ONCAlert | 2018 Gastrointestinal Cancers Symposium

Trial of Melanoma Triplet Combo Raises Questions

Published Online: 3:24 PM, Sun June 4, 2017

Paolo Ascierto, MD

A 3-drug regimen for advanced melanoma led to objective responses in a majority of patients with advanced BRAF-mutant disease but also proved to be somewhat toxic, a small phase II study showed.1
Results showed that 22 of 42 patients (52.4%) had complete or partial responses when treated with the BRAF inhibitor encorafenib, the MET inhibitor binimetinib, and the CDK4/6 inhibitor ribociclib (Kisqali). The disease control rate (DCR; objective response plus stable disease) was 88%, and the cohort had an estimated progression-free survival (PFS) of 9.2 months (95% CI, 7.0-11.1).
One-fourth of patients discontinued the trial because of adverse events (AEs), most often because of elevated liver enzymes, as reported at the 2017 American Society of Clinical Oncology meeting in Chicago.
“Triple therapy with encorafenib, binimetinib, and ribociclib, in this small trial of patients with high disease burden, was associated with tumor-size reductions in more than three-quarters of patients,” Paolo Ascierto, MD, an oncologist in the Melanoma Unit at the National Cancer Institute in Naples, Italy, and coinvestigators concluded in a poster presentation. “The median PFS of 9.2 months with triple combination therapy was lower than the median of 14.9 months seen in a large phase III trial of the combination of encorafenib and binimetinib. Contributing factors may include the proportion of early discontinuation in the triple combination.”
“These results should be interpreted with caution due to the small number of patients in the study,” they added.
Encorafenib has demonstrated single-agent antitumor activity in BRAF V600-mutant melanoma, and binimetinib has demonstrated single-agent clinical activity in NRAS-mutant melanoma. Combined BRAF/MEK inhibition has demonstrated efficacy in BRAF-mutant melanoma. Preclinical data suggested that the addition of a CDK4/6 inhibitor could improve clinical activity over the 2-drug combination.
The accumulation of evidence provided a rationale for evaluating a 3-drug combination in advanced BRAF-mutant melanoma. Ascierto reported findings from a multicenter, open-label, dose-finding phase Ib trial and a subsequent phase II evaluation.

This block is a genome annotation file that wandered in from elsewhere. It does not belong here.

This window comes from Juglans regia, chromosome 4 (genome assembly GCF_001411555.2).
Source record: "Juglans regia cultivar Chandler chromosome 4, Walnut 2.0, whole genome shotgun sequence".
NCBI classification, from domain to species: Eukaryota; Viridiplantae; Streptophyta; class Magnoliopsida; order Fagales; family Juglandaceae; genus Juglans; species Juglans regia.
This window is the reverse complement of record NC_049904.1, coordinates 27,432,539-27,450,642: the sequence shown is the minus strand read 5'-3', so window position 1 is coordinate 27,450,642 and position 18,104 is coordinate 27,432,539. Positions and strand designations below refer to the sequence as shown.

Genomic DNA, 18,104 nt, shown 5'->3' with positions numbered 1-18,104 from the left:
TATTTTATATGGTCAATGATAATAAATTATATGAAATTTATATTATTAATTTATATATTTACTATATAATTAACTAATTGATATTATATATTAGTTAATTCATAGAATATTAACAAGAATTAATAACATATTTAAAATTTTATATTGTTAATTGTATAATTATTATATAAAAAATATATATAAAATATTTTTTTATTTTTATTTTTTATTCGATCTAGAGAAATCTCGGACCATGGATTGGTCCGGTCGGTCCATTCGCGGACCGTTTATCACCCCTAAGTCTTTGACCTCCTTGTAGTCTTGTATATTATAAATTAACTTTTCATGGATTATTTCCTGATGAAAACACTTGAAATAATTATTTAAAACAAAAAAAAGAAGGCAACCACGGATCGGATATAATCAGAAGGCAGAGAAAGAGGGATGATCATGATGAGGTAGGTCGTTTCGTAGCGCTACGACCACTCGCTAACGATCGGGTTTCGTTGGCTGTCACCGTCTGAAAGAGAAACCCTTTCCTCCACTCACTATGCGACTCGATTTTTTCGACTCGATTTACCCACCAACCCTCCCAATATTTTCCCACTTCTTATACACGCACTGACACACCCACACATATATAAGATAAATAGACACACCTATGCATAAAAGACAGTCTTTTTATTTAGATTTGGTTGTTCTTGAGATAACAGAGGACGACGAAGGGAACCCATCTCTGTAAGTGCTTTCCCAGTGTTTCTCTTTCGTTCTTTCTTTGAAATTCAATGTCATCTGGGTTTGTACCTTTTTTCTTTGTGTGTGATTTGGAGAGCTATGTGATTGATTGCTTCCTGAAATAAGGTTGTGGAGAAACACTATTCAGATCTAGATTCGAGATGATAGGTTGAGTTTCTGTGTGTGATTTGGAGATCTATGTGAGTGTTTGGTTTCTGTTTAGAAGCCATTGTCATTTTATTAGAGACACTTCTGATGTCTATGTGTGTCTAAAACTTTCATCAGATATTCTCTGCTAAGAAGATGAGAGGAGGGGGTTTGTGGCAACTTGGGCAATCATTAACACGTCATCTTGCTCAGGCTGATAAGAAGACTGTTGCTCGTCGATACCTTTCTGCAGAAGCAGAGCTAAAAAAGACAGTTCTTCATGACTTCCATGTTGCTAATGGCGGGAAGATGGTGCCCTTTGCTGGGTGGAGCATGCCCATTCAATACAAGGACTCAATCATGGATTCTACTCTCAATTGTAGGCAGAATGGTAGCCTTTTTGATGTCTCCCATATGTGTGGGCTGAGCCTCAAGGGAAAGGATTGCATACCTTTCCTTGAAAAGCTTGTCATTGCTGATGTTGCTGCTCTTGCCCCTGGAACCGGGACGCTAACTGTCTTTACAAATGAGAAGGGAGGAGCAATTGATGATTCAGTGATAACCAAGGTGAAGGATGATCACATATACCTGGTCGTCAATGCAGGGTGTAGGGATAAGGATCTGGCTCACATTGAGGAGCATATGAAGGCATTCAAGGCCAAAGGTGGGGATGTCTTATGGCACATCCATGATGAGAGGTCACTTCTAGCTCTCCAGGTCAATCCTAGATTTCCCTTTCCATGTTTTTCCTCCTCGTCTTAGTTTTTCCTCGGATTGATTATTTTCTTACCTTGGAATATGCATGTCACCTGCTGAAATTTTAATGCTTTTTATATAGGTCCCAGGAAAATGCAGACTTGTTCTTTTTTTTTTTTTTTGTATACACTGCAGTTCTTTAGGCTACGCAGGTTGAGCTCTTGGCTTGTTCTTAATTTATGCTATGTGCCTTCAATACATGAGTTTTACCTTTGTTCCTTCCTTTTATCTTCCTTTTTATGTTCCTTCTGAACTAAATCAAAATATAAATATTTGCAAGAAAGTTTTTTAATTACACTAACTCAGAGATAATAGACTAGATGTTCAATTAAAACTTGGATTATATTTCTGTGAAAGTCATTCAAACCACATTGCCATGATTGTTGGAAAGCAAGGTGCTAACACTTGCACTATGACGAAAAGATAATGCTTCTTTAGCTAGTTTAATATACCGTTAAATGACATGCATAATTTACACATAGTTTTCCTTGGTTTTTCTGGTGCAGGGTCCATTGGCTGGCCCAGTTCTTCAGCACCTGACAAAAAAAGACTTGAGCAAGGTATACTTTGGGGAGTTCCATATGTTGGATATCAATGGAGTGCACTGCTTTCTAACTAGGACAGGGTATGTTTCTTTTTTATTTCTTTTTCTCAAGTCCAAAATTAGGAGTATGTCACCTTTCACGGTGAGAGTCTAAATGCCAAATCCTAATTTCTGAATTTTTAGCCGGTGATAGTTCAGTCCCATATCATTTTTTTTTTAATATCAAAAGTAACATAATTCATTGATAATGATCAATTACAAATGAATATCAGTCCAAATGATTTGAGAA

The phase Ib portion of the investigation included patients with locally advanced or metastatic melanoma, unresectable advanced or metastatic colorectal cancer, or any solid tumor with disease progression after prior therapy.  The presence of BRAF V600 mutations was documented in all cases. Phase II enrollment was limited to patients with locally advanced or metastatic, BRAF V600-mutant melanoma, and no prior exposure to a BRAF inhibitor.
During phase Ib, patients received encorafenib 200 mg once daily, binimetinib 45 mg twice daily, and 1 of 4 doses of ribociclib (100, 200, 400, or 600 mg once daily). The 600-mg dose of ribociclib was chosen for phase II evaluation.
The frequency of all-grade AEs increased from the 100- to 200-mg dose of ribociclib but remained fairly consistent thereafter. At the recommended phase II dose, 2 patients had grade ≥3 neutropenia and 1 had grade ≥3 liver enzyme elevation (AST).
The phase Ib efficacy data showed that 13 of 21 patients had objective responses, including 4 of 6 patients who received the 600-mg dose of ribociclib. During the phase II evaluation, 22 of 42 patients had objective responses, including 5 complete responses. An additional 15 patients had stable disease, resulting in a DCR (response plus stable disease) of 88.1%. Ascierto and colleagues reported that 72% of patients in the phase II trial had some degree of tumor shrinkage.
Grade 3/4 toxicity in phase II included neutropenia in 26.2% of patients, liver enzyme elevation (ALT) in 16.7%, anemia and hypertension in 9.5% each, and diarrhea and elevated AST in 7.1%. The most common AEs (all grades, >25% of patients) were diarrhea, nausea, neutropenia, fatigue, vomiting, anemia, constipation, and elevated ALT. Ten patients (23.8%) discontinued treatment because of AEs.
A discussant who reviewed the presentation said that the results with the 3-drug combination offered several contrasts with the data from a previous study of encorafenib (450 mg) and binimetinib (45 mg), which led to an objective response rate of 63% and a median PFS of 14.9 months.2
Previous studies of 2-drug combinations also had lower rates of toxicity-related discontinuation, said Grant McArthur, MD, PhD, a medical oncologist at Peter MacCallum Cancer Center in Melbourne, Australia. As compared with the 24% discontinuation rate with the 3-drug combinations, rates of 9% to 13% were reported for dabrafenib (Tafinlar)/trametinib (Mekinist), vemurafenib (Zelboraf)/cobimetinib (Cotellic), and encorafenib/binimetinib.
“Preclinical data suggested less resistance when a CDK4 inhibitor was added, but the PFS is relatively short in this study. Why?” said McArthur. “Is more pathway inhibition really better?”
He cited a need for more correlative science data and more investigation of pharmacokinetic interactions and pharmacodynamics correlations with triplet therapy.
  1. Ascierto PA, Bechter O, Wolter P, et al. A phase Ib/II dose-escalation study evaluating triple combination therapy with a BRAF (encorafenib), MEK (binimetinib), and CDK 4/6 (ribociclib) inhibitor in patients (Pts) with BRAF V600-mutant solid tumors and melanoma. J Clin Oncol. 2017;35 (suppl; abstr 9518).
  2. Dummer R, Ascierto PA, Gogas HJ, et al. Results of COLUMBUS Part 1: A Phase 3 Trial of Encorafenib (ENCO) Plus Binimetinib (BINI) Versus Vemurafenib (VEM) or ENCO in BRAF-Mutant Melanoma. Presented at: Society for Melanoma Research Annual Meeting; November 6-9, 2016; Boston, MA.

Copyright © TargetedOnc 2018 Intellisphere, LLC. All Rights Reserved.